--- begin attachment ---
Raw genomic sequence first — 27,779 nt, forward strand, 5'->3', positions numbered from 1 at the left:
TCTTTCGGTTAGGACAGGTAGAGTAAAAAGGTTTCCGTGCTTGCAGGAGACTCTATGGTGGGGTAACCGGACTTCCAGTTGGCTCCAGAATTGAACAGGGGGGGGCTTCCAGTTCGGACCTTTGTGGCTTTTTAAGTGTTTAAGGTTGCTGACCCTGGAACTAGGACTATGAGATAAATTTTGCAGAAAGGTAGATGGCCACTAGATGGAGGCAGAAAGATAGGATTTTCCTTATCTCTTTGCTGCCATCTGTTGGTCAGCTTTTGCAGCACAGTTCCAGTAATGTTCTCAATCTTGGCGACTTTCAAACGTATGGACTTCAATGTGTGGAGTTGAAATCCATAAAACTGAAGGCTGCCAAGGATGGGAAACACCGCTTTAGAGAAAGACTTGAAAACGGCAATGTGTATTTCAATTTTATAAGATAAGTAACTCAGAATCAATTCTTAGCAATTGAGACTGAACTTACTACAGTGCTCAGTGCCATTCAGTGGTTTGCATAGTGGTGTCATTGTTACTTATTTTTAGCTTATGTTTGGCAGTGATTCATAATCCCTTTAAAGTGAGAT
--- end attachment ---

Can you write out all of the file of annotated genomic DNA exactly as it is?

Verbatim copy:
Raw genomic sequence first — 27,779 nt, forward strand, 5'->3', positions numbered from 1 at the left:
TCTTTCGGTTAGGACAGGTAGAGTAAAAAGGTTTCCGTGCTTGCAGGAGACTCTATGGTGGGGTAACCGGACTTCCAGTTGGCTCCAGAATTGAACAGGGGGGGGCTTCCAGTTCGGACCTTTGTGGCTTTTTAAGTGTTTAAGGTTGCTGACCCTGGAACTAGGACTATGAGATAAATTTTGCAGAAAGGTAGATGGCCACTAGATGGAGGCAGAAAGATAGGATTTTCCTTATCTCTTTGCTGCCATCTGTTGGTCAGCTTTTGCAGCACAGTTCCAGTAATGTTCTCAATCTTGGCGACTTTCAAACGTATGGACTTCAATGTGTGGAGTTGAAATCCATAAAACTGAAGGCTGCCAAGGATGGGAAACACCGCTTTAGAGAAAGACTTGAAAACGGCAATGTGTATTTCAATTTTATAAGATAAGTAACTCAGAATCAATTCTTAGCAATTGAGACTGAACTTACTACAGTGCTCAGTGCCATTCAGTGGTTTGCATAGTGGTGTCATTGTTACTTATTTTTAGCTTATGTTTGGCAGTGATTCATAATCCCTTTAAAGTGAGAT